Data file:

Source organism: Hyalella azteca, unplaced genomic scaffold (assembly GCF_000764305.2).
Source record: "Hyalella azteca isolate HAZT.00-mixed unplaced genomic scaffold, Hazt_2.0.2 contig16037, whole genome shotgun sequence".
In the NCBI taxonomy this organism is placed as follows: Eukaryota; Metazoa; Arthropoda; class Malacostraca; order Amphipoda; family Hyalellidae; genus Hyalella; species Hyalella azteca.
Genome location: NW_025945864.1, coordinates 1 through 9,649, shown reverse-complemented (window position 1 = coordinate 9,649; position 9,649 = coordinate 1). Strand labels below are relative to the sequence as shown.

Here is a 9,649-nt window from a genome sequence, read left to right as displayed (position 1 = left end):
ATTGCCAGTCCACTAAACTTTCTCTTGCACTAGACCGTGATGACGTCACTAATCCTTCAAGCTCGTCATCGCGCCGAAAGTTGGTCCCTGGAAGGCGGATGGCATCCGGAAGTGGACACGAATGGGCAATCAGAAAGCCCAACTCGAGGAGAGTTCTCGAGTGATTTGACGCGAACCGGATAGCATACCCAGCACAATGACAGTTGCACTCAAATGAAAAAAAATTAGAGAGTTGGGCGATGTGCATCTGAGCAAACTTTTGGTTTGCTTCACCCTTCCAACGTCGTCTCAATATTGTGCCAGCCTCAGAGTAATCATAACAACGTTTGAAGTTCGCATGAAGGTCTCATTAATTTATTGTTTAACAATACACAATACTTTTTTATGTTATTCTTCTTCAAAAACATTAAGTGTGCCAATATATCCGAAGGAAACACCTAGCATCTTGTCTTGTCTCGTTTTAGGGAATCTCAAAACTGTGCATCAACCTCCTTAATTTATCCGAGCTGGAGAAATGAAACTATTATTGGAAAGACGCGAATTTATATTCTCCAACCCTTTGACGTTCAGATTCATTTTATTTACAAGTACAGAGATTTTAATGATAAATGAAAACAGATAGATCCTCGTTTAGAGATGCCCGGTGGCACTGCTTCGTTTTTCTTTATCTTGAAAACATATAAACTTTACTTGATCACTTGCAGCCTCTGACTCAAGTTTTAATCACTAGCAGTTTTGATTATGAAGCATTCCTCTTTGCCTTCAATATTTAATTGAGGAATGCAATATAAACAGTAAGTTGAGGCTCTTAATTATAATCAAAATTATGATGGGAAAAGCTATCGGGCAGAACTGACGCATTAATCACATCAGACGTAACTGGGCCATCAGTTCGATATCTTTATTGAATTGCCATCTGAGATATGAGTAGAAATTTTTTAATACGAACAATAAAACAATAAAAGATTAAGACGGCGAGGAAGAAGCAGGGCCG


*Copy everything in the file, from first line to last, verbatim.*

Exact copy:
Source organism: Hyalella azteca, unplaced genomic scaffold (assembly GCF_000764305.2).
Source record: "Hyalella azteca isolate HAZT.00-mixed unplaced genomic scaffold, Hazt_2.0.2 contig16037, whole genome shotgun sequence".
In the NCBI taxonomy this organism is placed as follows: Eukaryota; Metazoa; Arthropoda; class Malacostraca; order Amphipoda; family Hyalellidae; genus Hyalella; species Hyalella azteca.
Genome location: NW_025945864.1, coordinates 1 through 9,649, shown reverse-complemented (window position 1 = coordinate 9,649; position 9,649 = coordinate 1). Strand labels below are relative to the sequence as shown.

Here is a 9,649-nt window from a genome sequence, read left to right as displayed (position 1 = left end):
ATTGCCAGTCCACTAAACTTTCTCTTGCACTAGACCGTGATGACGTCACTAATCCTTCAAGCTCGTCATCGCGCCGAAAGTTGGTCCCTGGAAGGCGGATGGCATCCGGAAGTGGACACGAATGGGCAATCAGAAAGCCCAACTCGAGGAGAGTTCTCGAGTGATTTGACGCGAACCGGATAGCATACCCAGCACAATGACAGTTGCACTCAAATGAAAAAAAATTAGAGAGTTGGGCGATGTGCATCTGAGCAAACTTTTGGTTTGCTTCACCCTTCCAACGTCGTCTCAATATTGTGCCAGCCTCAGAGTAATCATAACAACGTTTGAAGTTCGCATGAAGGTCTCATTAATTTATTGTTTAACAATACACAATACTTTTTTATGTTATTCTTCTTCAAAAACATTAAGTGTGCCAATATATCCGAAGGAAACACCTAGCATCTTGTCTTGTCTCGTTTTAGGGAATCTCAAAACTGTGCATCAACCTCCTTAATTTATCCGAGCTGGAGAAATGAAACTATTATTGGAAAGACGCGAATTTATATTCTCCAACCCTTTGACGTTCAGATTCATTTTATTTACAAGTACAGAGATTTTAATGATAAATGAAAACAGATAGATCCTCGTTTAGAGATGCCCGGTGGCACTGCTTCGTTTTTCTTTATCTTGAAAACATATAAACTTTACTTGATCACTTGCAGCCTCTGACTCAAGTTTTAATCACTAGCAGTTTTGATTATGAAGCATTCCTCTTTGCCTTCAATATTTAATTGAGGAATGCAATATAAACAGTAAGTTGAGGCTCTTAATTATAATCAAAATTATGATGGGAAAAGCTATCGGGCAGAACTGACGCATTAATCACATCAGACGTAACTGGGCCATCAGTTCGATATCTTTATTGAATTGCCATCTGAGATATGAGTAGAAATTTTTTAATACGAACAATAAAACAATAAAAGATTAAGACGGCGAGGAAGAAGCAGGGCCG